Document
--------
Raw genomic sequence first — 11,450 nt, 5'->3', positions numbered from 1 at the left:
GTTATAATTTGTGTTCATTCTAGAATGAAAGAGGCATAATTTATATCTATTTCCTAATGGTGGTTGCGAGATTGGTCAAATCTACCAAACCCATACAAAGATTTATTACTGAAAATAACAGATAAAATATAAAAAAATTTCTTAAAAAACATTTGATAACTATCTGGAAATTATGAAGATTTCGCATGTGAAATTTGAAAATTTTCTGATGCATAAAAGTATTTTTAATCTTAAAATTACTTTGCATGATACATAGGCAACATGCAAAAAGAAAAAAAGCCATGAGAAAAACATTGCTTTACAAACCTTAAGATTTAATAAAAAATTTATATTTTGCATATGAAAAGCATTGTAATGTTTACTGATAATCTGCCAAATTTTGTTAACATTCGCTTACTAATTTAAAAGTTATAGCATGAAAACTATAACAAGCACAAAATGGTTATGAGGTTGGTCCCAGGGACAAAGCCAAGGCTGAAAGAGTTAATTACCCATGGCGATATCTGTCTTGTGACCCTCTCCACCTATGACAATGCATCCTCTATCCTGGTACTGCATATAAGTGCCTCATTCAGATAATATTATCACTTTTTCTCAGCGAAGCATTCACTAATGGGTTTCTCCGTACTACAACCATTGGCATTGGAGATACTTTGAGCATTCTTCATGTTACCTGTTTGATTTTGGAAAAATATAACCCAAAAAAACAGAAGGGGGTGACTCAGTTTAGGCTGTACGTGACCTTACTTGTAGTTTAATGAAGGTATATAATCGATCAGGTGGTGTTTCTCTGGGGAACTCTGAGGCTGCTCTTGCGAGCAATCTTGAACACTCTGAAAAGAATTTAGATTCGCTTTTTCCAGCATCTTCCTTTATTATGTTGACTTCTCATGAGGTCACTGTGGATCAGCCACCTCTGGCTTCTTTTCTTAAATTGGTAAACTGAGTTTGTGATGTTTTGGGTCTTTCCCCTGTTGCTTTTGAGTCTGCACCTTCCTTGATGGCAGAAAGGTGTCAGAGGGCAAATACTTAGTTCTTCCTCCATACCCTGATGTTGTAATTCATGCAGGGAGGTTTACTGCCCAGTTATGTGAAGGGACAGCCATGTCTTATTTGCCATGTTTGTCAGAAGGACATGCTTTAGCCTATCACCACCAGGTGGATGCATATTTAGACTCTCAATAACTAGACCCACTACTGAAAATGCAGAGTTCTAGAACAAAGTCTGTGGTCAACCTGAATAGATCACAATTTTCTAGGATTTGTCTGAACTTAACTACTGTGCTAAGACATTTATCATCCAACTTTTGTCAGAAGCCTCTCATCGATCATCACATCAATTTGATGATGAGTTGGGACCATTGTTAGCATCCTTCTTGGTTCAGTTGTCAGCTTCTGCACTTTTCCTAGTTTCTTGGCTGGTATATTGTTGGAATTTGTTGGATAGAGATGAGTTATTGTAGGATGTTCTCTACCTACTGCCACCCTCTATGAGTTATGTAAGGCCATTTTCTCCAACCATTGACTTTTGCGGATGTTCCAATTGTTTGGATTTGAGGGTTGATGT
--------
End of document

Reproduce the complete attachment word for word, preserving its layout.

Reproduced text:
Raw genomic sequence first — 11,450 nt, 5'->3', positions numbered from 1 at the left:
GTTATAATTTGTGTTCATTCTAGAATGAAAGAGGCATAATTTATATCTATTTCCTAATGGTGGTTGCGAGATTGGTCAAATCTACCAAACCCATACAAAGATTTATTACTGAAAATAACAGATAAAATATAAAAAAATTTCTTAAAAAACATTTGATAACTATCTGGAAATTATGAAGATTTCGCATGTGAAATTTGAAAATTTTCTGATGCATAAAAGTATTTTTAATCTTAAAATTACTTTGCATGATACATAGGCAACATGCAAAAAGAAAAAAAGCCATGAGAAAAACATTGCTTTACAAACCTTAAGATTTAATAAAAAATTTATATTTTGCATATGAAAAGCATTGTAATGTTTACTGATAATCTGCCAAATTTTGTTAACATTCGCTTACTAATTTAAAAGTTATAGCATGAAAACTATAACAAGCACAAAATGGTTATGAGGTTGGTCCCAGGGACAAAGCCAAGGCTGAAAGAGTTAATTACCCATGGCGATATCTGTCTTGTGACCCTCTCCACCTATGACAATGCATCCTCTATCCTGGTACTGCATATAAGTGCCTCATTCAGATAATATTATCACTTTTTCTCAGCGAAGCATTCACTAATGGGTTTCTCCGTACTACAACCATTGGCATTGGAGATACTTTGAGCATTCTTCATGTTACCTGTTTGATTTTGGAAAAATATAACCCAAAAAAACAGAAGGGGGTGACTCAGTTTAGGCTGTACGTGACCTTACTTGTAGTTTAATGAAGGTATATAATCGATCAGGTGGTGTTTCTCTGGGGAACTCTGAGGCTGCTCTTGCGAGCAATCTTGAACACTCTGAAAAGAATTTAGATTCGCTTTTTCCAGCATCTTCCTTTATTATGTTGACTTCTCATGAGGTCACTGTGGATCAGCCACCTCTGGCTTCTTTTCTTAAATTGGTAAACTGAGTTTGTGATGTTTTGGGTCTTTCCCCTGTTGCTTTTGAGTCTGCACCTTCCTTGATGGCAGAAAGGTGTCAGAGGGCAAATACTTAGTTCTTCCTCCATACCCTGATGTTGTAATTCATGCAGGGAGGTTTACTGCCCAGTTATGTGAAGGGACAGCCATGTCTTATTTGCCATGTTTGTCAGAAGGACATGCTTTAGCCTATCACCACCAGGTGGATGCATATTTAGACTCTCAATAACTAGACCCACTACTGAAAATGCAGAGTTCTAGAACAAAGTCTGTGGTCAACCTGAATAGATCACAATTTTCTAGGATTTGTCTGAACTTAACTACTGTGCTAAGACATTTATCATCCAACTTTTGTCAGAAGCCTCTCATCGATCATCACATCAATTTGATGATGAGTTGGGACCATTGTTAGCATCCTTCTTGGTTCAGTTGTCAGCTTCTGCACTTTTCCTAGTTTCTTGGCTGGTATATTGTTGGAATTTGTTGGATAGAGATGAGTTATTGTAGGATGTTCTCTACCTACTGCCACCCTCTATGAGTTATGTAAGGCCATTTTCTCCAACCATTGACTTTTGCGGATGTTCCAATTGTTTGGATTTGAGGGTTGATGT